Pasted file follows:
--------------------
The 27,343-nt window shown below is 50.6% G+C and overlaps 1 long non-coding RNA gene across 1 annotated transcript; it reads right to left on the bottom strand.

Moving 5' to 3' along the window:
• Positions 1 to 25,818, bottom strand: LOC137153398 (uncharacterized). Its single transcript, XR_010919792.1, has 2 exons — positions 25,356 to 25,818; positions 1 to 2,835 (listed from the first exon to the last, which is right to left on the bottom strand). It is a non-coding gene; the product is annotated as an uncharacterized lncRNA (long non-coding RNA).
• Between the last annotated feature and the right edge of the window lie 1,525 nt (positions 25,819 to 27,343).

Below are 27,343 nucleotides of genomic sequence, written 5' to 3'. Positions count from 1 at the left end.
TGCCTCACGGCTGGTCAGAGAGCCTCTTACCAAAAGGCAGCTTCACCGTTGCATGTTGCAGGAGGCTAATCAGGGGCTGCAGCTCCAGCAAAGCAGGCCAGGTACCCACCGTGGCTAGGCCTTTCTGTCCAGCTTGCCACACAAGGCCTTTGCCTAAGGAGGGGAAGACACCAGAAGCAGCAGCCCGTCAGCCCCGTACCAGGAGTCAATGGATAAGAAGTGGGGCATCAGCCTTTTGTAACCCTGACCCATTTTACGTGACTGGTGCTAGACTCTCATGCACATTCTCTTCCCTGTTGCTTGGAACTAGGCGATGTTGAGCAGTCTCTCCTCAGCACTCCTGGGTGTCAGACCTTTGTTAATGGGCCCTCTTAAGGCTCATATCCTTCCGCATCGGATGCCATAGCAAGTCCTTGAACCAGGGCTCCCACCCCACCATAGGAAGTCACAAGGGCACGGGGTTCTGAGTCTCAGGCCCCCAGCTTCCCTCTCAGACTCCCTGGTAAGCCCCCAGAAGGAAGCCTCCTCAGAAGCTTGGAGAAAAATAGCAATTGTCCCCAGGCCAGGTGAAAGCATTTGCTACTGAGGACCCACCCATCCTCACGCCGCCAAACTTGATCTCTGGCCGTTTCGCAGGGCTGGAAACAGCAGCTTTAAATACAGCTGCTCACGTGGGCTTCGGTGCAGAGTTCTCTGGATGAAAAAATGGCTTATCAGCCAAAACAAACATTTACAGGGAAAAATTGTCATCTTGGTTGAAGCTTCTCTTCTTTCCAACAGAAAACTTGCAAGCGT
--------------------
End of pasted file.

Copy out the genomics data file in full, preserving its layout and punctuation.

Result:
The 27,343-nt window shown below is 50.6% G+C and overlaps 1 long non-coding RNA gene across 1 annotated transcript; it reads right to left on the bottom strand.

Moving 5' to 3' along the window:
• Positions 1 to 25,818, bottom strand: LOC137153398 (uncharacterized). Its single transcript, XR_010919792.1, has 2 exons — positions 25,356 to 25,818; positions 1 to 2,835 (listed from the first exon to the last, which is right to left on the bottom strand). It is a non-coding gene; the product is annotated as an uncharacterized lncRNA (long non-coding RNA).
• Between the last annotated feature and the right edge of the window lie 1,525 nt (positions 25,819 to 27,343).

Below are 27,343 nucleotides of genomic sequence, written 5' to 3'. Positions count from 1 at the left end.
TGCCTCACGGCTGGTCAGAGAGCCTCTTACCAAAAGGCAGCTTCACCGTTGCATGTTGCAGGAGGCTAATCAGGGGCTGCAGCTCCAGCAAAGCAGGCCAGGTACCCACCGTGGCTAGGCCTTTCTGTCCAGCTTGCCACACAAGGCCTTTGCCTAAGGAGGGGAAGACACCAGAAGCAGCAGCCCGTCAGCCCCGTACCAGGAGTCAATGGATAAGAAGTGGGGCATCAGCCTTTTGTAACCCTGACCCATTTTACGTGACTGGTGCTAGACTCTCATGCACATTCTCTTCCCTGTTGCTTGGAACTAGGCGATGTTGAGCAGTCTCTCCTCAGCACTCCTGGGTGTCAGACCTTTGTTAATGGGCCCTCTTAAGGCTCATATCCTTCCGCATCGGATGCCATAGCAAGTCCTTGAACCAGGGCTCCCACCCCACCATAGGAAGTCACAAGGGCACGGGGTTCTGAGTCTCAGGCCCCCAGCTTCCCTCTCAGACTCCCTGGTAAGCCCCCAGAAGGAAGCCTCCTCAGAAGCTTGGAGAAAAATAGCAATTGTCCCCAGGCCAGGTGAAAGCATTTGCTACTGAGGACCCACCCATCCTCACGCCGCCAAACTTGATCTCTGGCCGTTTCGCAGGGCTGGAAACAGCAGCTTTAAATACAGCTGCTCACGTGGGCTTCGGTGCAGAGTTCTCTGGATGAAAAAATGGCTTATCAGCCAAAACAAACATTTACAGGGAAAAATTGTCATCTTGGTTGAAGCTTCTCTTCTTTCCAACAGAAAACTTGCAAGCGT